by Chuck Colbert
Earlier this month, the National Lesbian & Gay Journalists Association (NLGJA) announced its 2013 inductees into the LGBT Journalists Hall of Fame.
They are Bob Ross and Mark Segal. The late Ross (1934-2003) was founder of the Bay Area Reporter (BAR). Segal is founder of the Philadelphia Gay News (PGN).
The LGBT Journalists Hall of Fame was established in 2005, recognizing journalists for their commitment, courage and dedication to LGBT issues in the media. Since then, NLGJA has honored a total of 23 journalists in the LGBT community.
Matthew Bajko, assistant news editor of Bay Area Reporter, will accept the honor in Boston on behalf of the publication and its late founder.
In voicing gratitude, BAR publisher Michael Yamashita said, “It’s gratifying that this honor recognizes Bob Ross’ contribution to the LGBT movement as an early founder of gay media. Like many of his colleagues, he fulfilled a need to keep our community informed from our own perspective, which inevitably led to successes in seeking equal rights for all. His professional legacy lives on in the Bay Area Reporter, the country’s oldest LGBT weekly newspaper that’s never missed an issue since 1971. His philanthropy continues through the Bob Ross Foundation, which contributes to many LGBT and local charities.”
BAR’s Bob Ross
Ross, along with Paul Bentley, founded San Francisco’s Bay Area Reporter on April 1, 1971, according to NLGJA. Bentley sold his interest in 1975. By 1979, Mayor Dianne Feinstein was asking Ross and San Francisco Sentinel publisher Charles Lee Morris to investigate the city police department’s response to riots following the sentencing of Dan White for the assassinations of Mayor George Moscone and openly gay Supervisor Harvey Milk. Today, BAR is one of the two oldest weekly LGBT newspapers in the country, with a circulation of about 29,000.
One of Ross’ most trying challenges was how to respond to the AIDS crisis beginning in the early 1980s. He decided in 1983 on extensive coverage. That year, BAR reported that 40 percent of all persons with AIDS were members of minority groups, demolishing the idea of AIDS as a gay white disease. In 1984, as tensions emerged between health concerns and preserving a culture of sexual freedom (the latter supported by his editor, Paul Lorch), Ross sided with health regulations. Subsequently, Lorch left the newspaper.
From 1985 until 1998, Ross also published 20 issues of Gay Comix.
When Ross died in 2003 of diabetes complications, he left an estate of more than $11 million in addition to the Bay Area Reporter itself.
Before his death, Ross established the Bob Ross Foundation to give money to a wide variety of Bay Area causes, ranging from AIDS organizations to the San Francisco Ballet. Earlier this year, it was estimated that the foundation will give away all of its money by 2023, including proceeds from a legal requirement that it sell at least 80 percent of the Bay Area Reporter by 2016.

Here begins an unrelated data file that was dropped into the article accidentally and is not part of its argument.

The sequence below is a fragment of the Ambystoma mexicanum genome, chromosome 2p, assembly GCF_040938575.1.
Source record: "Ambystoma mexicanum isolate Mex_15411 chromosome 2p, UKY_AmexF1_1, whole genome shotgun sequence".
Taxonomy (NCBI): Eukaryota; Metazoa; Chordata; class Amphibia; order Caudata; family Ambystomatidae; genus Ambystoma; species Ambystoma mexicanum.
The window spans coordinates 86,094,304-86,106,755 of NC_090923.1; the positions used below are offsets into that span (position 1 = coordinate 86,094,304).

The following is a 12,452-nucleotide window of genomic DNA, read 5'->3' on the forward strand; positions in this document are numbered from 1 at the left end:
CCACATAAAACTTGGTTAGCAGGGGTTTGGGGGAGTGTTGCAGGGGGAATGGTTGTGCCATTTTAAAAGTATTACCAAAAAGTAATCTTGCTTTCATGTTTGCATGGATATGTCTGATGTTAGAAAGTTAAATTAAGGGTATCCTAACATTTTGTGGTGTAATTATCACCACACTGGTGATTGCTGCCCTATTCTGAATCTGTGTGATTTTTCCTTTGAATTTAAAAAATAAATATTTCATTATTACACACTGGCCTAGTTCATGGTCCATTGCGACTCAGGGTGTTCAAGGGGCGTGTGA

PGN’s Mark Segal
Mark Segal founded Philadelphia Gay News as a monthly in 1976, after being inspired by Frank Kameny when they met in 1970, according to NLGJA. Segal has been publisher of the now-weekly newspaper ever since. Today, PGN is one of the two oldest LGBT weekly publications in the country, and the largest on the East Coast, with a weekly circulation of about 50,000.
Before Segal started PGN, however, he was a gay activist. In 1972, after being thrown out of a dance competition for dancing with his male partner, Segal crashed the evening news broadcast of WPVI-TV, in what became known as a “zap.”
By 1973, Segal, along with Harry Langhorne, calling themselves Gay Raiders, had zapped “The Tonight Show,” “Today,” “The Mike Douglas Show,” and the “CBS Evening News with Walter Cronkite,” that time holding a sign saying “Gays Protests CBS Prejudice.”
Starting at Segal’s April 1974 trial for zapping Cronkite, the CBS anchor asked Segal for details on the gay community’s media complaints. As a result, “CBS Evening News” substantially increased its coverage of gay news and Cronkite became a supporter of gay rights.
In 1975, Segal went on a hunger strike and a “sit-in” at the Philadelphia City Council to call attention to the need for a gay-rights ordinance. In 1976, PGN used Pennsylvania Department of Justice memos to show that state police were entrapping gay men seeking sex. In the late 1970s, PGN was publicizing how legislators voted on laws that concerned the gay community.
By 1981, PGN published a series about drug and alcohol abuse within the gay community and was mainstream enough to boast about its straight readership. In 1993, Philadelphia Magazine’s “Best of Philadelphia” gave Segal a Clout Award.
Starting in 2004, Segal has been elected and re-elected as president of the National Gay Newspaper Guild. After numerous awards and accomplishments over more than 40 years, Segal is most proud, however, to still be called a “gay activist.”
During a recent telephone interview, Segal, who will be on hand in Boston, said he was completely taken by surprise with his selection for the Hall of Fame. “I’m pretty good at intelligence. I was absolutely shocked,” he quipped.
“To be recognized by your peers is one of the most wonderful things that can happen in anyone’s life. I think it’s really a compliment to LGBT media and what we have gone through in the last 40 years or so to build our industry,” he added. “I thank those in mainstream media for recognizing that.”